Setting is a topic I’ll return, and that’s why I gave this one a number. With regards to tabletop gaming, what is setting? This is probably one of the first things we’ll need to tackle, so it will be the first thing I address in these posts.

Like a lot of jargon in gaming, “setting” gets kicked about a lot. It tends to be discussed in terms that are synonymous to world-building. Are they the same? Not really. Are the only used in conjunction with each other? Not really.

A recipe for confusion to be sure.

However, “setting” matters.  A dictionary definition is the place or type of surroundings where something is positioned or where an event takes place. (Used “Define “Setting” as my search terms in Google for this definition.)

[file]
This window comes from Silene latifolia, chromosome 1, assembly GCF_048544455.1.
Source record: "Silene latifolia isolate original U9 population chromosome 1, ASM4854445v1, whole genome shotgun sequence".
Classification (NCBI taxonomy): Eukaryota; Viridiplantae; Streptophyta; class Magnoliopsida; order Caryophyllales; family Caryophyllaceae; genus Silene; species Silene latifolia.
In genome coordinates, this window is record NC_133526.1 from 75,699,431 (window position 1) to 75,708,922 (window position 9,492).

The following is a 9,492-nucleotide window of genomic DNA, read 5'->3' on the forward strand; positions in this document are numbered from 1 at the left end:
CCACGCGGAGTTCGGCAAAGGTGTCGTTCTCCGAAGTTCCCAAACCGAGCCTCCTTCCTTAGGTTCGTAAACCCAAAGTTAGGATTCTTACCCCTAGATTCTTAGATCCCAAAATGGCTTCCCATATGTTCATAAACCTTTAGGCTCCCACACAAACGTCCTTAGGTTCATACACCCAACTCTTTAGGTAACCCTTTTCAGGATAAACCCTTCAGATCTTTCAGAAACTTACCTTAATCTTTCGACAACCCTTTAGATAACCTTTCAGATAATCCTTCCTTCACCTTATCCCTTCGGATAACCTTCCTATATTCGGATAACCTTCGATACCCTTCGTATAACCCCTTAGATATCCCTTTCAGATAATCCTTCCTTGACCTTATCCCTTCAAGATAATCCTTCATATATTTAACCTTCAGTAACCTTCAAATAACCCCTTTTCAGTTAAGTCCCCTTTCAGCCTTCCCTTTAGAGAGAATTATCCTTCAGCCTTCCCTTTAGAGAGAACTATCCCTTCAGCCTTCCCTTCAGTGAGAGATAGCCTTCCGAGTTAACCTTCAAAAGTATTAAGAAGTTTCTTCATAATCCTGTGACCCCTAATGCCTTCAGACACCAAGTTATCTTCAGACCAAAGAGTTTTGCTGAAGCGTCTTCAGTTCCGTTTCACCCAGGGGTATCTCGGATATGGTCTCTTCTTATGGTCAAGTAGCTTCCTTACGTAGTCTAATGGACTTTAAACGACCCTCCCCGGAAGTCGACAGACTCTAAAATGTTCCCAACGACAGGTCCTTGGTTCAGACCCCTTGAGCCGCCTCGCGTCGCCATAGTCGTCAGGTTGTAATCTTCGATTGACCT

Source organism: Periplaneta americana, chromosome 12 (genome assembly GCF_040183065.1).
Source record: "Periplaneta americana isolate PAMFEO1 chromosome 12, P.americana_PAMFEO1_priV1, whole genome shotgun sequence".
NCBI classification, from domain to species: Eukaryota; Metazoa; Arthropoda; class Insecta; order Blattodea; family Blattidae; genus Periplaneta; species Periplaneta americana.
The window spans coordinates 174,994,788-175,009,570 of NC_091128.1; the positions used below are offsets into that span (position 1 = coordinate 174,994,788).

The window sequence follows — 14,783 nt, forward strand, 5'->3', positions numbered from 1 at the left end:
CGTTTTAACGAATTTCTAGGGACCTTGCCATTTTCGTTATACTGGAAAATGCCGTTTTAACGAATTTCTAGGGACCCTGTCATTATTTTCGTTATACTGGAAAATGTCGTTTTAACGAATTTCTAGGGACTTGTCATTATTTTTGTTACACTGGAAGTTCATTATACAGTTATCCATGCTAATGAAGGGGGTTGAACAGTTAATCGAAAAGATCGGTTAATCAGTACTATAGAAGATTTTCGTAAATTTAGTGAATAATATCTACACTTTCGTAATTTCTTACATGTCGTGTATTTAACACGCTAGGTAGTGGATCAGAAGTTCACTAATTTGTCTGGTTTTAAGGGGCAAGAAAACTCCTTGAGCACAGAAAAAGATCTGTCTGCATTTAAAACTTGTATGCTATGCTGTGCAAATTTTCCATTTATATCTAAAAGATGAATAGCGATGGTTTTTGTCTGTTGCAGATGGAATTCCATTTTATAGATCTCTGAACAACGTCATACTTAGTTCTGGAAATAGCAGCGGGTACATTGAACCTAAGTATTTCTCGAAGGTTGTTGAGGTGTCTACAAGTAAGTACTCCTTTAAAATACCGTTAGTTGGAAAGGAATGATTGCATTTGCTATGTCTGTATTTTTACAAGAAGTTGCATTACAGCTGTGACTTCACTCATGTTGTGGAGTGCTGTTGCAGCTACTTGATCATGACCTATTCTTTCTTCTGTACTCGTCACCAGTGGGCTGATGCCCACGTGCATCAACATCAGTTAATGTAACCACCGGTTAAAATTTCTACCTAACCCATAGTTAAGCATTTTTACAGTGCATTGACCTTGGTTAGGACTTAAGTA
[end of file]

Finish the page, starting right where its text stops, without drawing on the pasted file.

That definition is broad, but I often see setting as the immediate place where a game takes place. Not so much the “world” of the game, but the particular locales. A place like “Waterdeep” in Dungeons and Dragons is a good example. It’s just one place, but it can host a game perfectly.

The reason I think it’s important to consider setting for gaming is that the circumstances that surround the characters will help drive the game. For example, in a novel, a writer can use setting to drive the story. By explaining the immediate surroundings a mood can be created. Concepts that motive the characters can be introduced, even if nothing is actually happening to the protagonists. Taking setting to heart can make a big difference on a game. I think that, no matter what kind of game you want to play, taking the time to create, or understand where the story is to take place will really make a difference.

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